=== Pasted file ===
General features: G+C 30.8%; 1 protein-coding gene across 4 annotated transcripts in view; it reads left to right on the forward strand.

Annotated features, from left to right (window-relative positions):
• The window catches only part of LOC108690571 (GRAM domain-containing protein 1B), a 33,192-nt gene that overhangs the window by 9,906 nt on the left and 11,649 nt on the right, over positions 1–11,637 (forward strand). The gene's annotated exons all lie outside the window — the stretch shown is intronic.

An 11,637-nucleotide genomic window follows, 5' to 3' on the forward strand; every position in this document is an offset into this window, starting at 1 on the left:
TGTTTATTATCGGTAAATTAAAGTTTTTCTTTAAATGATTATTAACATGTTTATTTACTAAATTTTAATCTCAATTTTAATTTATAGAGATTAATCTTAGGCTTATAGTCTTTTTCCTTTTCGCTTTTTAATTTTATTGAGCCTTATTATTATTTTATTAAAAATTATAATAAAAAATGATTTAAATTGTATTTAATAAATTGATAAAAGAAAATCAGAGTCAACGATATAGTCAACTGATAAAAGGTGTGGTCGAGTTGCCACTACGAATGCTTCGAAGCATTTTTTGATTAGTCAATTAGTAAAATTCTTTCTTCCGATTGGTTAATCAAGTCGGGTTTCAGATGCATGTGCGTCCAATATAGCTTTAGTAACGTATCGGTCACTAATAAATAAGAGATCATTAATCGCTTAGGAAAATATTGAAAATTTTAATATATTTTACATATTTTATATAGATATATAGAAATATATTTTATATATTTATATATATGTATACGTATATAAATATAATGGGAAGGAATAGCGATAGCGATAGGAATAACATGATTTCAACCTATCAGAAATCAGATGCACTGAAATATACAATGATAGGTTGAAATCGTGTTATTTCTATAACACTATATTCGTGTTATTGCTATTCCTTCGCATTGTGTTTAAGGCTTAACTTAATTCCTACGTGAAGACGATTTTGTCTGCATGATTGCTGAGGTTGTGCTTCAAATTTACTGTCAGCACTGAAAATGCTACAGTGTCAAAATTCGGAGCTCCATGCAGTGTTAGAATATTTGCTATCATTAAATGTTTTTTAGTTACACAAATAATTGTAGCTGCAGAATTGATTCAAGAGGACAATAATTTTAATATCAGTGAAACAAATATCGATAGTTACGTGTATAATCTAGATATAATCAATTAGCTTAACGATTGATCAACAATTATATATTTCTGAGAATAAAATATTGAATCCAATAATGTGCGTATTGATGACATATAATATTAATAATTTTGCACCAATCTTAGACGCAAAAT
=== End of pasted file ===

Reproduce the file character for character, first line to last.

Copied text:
General features: G+C 30.8%; 1 protein-coding gene across 4 annotated transcripts in view; it reads left to right on the forward strand.

Annotated features, from left to right (window-relative positions):
• The window catches only part of LOC108690571 (GRAM domain-containing protein 1B), a 33,192-nt gene that overhangs the window by 9,906 nt on the left and 11,649 nt on the right, over positions 1–11,637 (forward strand). The gene's annotated exons all lie outside the window — the stretch shown is intronic.

An 11,637-nucleotide genomic window follows, 5' to 3' on the forward strand; every position in this document is an offset into this window, starting at 1 on the left:
TGTTTATTATCGGTAAATTAAAGTTTTTCTTTAAATGATTATTAACATGTTTATTTACTAAATTTTAATCTCAATTTTAATTTATAGAGATTAATCTTAGGCTTATAGTCTTTTTCCTTTTCGCTTTTTAATTTTATTGAGCCTTATTATTATTTTATTAAAAATTATAATAAAAAATGATTTAAATTGTATTTAATAAATTGATAAAAGAAAATCAGAGTCAACGATATAGTCAACTGATAAAAGGTGTGGTCGAGTTGCCACTACGAATGCTTCGAAGCATTTTTTGATTAGTCAATTAGTAAAATTCTTTCTTCCGATTGGTTAATCAAGTCGGGTTTCAGATGCATGTGCGTCCAATATAGCTTTAGTAACGTATCGGTCACTAATAAATAAGAGATCATTAATCGCTTAGGAAAATATTGAAAATTTTAATATATTTTACATATTTTATATAGATATATAGAAATATATTTTATATATTTATATATATGTATACGTATATAAATATAATGGGAAGGAATAGCGATAGCGATAGGAATAACATGATTTCAACCTATCAGAAATCAGATGCACTGAAATATACAATGATAGGTTGAAATCGTGTTATTTCTATAACACTATATTCGTGTTATTGCTATTCCTTCGCATTGTGTTTAAGGCTTAACTTAATTCCTACGTGAAGACGATTTTGTCTGCATGATTGCTGAGGTTGTGCTTCAAATTTACTGTCAGCACTGAAAATGCTACAGTGTCAAAATTCGGAGCTCCATGCAGTGTTAGAATATTTGCTATCATTAAATGTTTTTTAGTTACACAAATAATTGTAGCTGCAGAATTGATTCAAGAGGACAATAATTTTAATATCAGTGAAACAAATATCGATAGTTACGTGTATAATCTAGATATAATCAATTAGCTTAACGATTGATCAACAATTATATATTTCTGAGAATAAAATATTGAATCCAATAATGTGCGTATTGATGACATATAATATTAATAATTTTGCACCAATCTTAGACGCAAAAT